Blair Pence stands in front of his vineyard.

Matt Kettmann

More than two years after vintner Blair Pence of Pence Ranch requested that the boundary of the Sta. Rita Hills appellation be shifted east to incorporate his vineyard and two others — a move that angered many winemakers already within the famous region — the federal government approved the expansion this week, adding 2,296 acres to the existing 33,380 acres.

“Obviously we are pleased with the outcome, but not surprised,” said Pence, whose grapes can now fetch a higher price with the change, which he also believes will eliminate confusion about where his wines come from. “We remain focused on producing the best wines we can and are happy that we no longer have to be circumspect in describing our location.”

The expansion triggered a wave of vitriolic criticism from longtime vintners, who claimed that Pence Ranch wasn’t in the true Sta. Rita Hills and that moves like this would dilute the region’s meaning. Others, meanwhile, didn’t see the big harm, and feared the public infighting was more damaging than helpful. When the petition was officially submitted, 88 people issued 91 comments in opposition; 18 people supported it.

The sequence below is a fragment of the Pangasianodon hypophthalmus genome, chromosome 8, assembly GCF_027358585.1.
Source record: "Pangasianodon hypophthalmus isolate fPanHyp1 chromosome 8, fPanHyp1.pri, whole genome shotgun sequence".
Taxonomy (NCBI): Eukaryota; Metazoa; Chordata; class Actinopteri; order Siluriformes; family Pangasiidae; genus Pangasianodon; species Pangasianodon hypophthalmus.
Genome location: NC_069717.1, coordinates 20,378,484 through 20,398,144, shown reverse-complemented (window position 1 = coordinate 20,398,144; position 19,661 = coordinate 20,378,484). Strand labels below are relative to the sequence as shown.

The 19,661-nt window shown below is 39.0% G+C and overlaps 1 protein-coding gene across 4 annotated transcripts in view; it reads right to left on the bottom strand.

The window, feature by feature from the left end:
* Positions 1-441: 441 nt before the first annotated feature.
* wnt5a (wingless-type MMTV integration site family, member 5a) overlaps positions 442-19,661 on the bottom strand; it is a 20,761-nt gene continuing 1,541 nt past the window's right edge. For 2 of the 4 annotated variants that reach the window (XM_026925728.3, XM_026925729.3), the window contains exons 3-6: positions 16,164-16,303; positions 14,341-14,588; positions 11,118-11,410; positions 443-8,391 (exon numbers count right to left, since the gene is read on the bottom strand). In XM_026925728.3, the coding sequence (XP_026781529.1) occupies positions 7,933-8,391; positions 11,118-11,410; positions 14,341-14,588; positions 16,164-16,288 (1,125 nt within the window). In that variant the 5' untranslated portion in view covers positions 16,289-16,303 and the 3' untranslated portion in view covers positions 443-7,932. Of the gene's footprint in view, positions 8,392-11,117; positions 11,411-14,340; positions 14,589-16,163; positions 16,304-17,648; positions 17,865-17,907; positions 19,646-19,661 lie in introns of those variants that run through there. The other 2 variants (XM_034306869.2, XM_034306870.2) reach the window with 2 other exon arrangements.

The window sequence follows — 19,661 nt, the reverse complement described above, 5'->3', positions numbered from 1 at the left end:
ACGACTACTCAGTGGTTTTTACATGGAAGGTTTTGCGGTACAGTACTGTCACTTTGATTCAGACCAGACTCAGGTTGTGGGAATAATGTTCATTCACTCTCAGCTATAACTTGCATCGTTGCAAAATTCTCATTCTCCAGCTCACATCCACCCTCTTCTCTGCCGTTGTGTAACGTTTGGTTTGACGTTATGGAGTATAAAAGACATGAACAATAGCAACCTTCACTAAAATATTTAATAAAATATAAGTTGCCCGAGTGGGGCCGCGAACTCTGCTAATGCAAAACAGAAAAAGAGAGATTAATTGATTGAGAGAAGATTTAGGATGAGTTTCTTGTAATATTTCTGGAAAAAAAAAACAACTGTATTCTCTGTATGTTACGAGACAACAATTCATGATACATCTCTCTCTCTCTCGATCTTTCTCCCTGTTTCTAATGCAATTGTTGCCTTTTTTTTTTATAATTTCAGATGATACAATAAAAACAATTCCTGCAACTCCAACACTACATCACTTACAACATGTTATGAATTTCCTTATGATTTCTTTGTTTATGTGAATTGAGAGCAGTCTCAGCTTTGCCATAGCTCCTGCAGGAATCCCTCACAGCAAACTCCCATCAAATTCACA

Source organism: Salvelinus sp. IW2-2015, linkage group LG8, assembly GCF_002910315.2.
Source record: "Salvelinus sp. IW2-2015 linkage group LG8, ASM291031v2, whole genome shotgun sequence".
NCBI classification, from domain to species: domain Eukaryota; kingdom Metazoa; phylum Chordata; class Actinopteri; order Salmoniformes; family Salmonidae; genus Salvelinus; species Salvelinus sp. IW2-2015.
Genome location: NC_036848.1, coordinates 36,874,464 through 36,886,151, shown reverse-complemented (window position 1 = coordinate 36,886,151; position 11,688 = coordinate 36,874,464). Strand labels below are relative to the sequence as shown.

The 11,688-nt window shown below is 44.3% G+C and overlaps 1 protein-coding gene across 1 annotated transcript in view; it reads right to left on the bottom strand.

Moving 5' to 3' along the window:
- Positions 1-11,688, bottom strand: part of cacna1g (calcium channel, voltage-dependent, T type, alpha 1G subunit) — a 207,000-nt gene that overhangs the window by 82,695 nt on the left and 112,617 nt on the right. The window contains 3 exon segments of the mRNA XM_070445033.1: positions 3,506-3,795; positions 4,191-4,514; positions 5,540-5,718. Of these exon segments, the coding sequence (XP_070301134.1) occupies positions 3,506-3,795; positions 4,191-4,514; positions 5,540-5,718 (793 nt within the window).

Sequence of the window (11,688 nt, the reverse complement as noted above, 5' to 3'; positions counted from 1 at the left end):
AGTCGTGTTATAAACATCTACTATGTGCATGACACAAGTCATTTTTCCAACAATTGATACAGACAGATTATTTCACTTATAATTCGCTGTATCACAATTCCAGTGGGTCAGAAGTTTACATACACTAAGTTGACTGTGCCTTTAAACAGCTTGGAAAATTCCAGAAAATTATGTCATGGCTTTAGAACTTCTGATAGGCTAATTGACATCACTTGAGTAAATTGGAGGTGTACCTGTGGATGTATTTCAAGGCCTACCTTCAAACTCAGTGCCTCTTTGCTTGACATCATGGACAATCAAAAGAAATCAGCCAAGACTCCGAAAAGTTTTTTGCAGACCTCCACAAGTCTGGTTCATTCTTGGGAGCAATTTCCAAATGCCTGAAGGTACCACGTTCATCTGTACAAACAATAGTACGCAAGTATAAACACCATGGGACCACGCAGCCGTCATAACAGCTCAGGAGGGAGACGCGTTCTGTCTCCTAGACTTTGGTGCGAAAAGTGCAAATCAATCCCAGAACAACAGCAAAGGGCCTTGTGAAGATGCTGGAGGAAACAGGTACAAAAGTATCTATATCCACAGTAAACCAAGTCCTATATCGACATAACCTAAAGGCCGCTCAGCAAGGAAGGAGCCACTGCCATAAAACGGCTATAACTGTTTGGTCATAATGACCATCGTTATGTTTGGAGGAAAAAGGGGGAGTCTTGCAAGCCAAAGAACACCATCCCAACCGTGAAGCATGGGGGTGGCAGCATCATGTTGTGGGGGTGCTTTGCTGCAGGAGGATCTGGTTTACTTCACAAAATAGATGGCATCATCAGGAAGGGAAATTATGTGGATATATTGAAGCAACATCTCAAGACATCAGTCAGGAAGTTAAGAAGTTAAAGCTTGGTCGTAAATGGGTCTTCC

The Alcohol and Tobacco Tax and Trade Bureau, which administers appellation boundaries, found that the arguments against the expansion “did not provide sufficient evidence to refute the evidence” presented by Pence’s consultant Patrick Shabram, whose petition also represented John Sebastiano Vineyard, which was split by the old boundary. Rio Vista Vineyard was also split, but will now be fully included in the new boundary, which is effective September 21.

Wes Hagen, who helped create the Sta. Rita Hills initially in 2001, was one of the most vehement critics of the expansion in 2014. But he’s mellowed considerably since, explaining, “I hope we can move forward and continue to make great wine that brings people together at table.”


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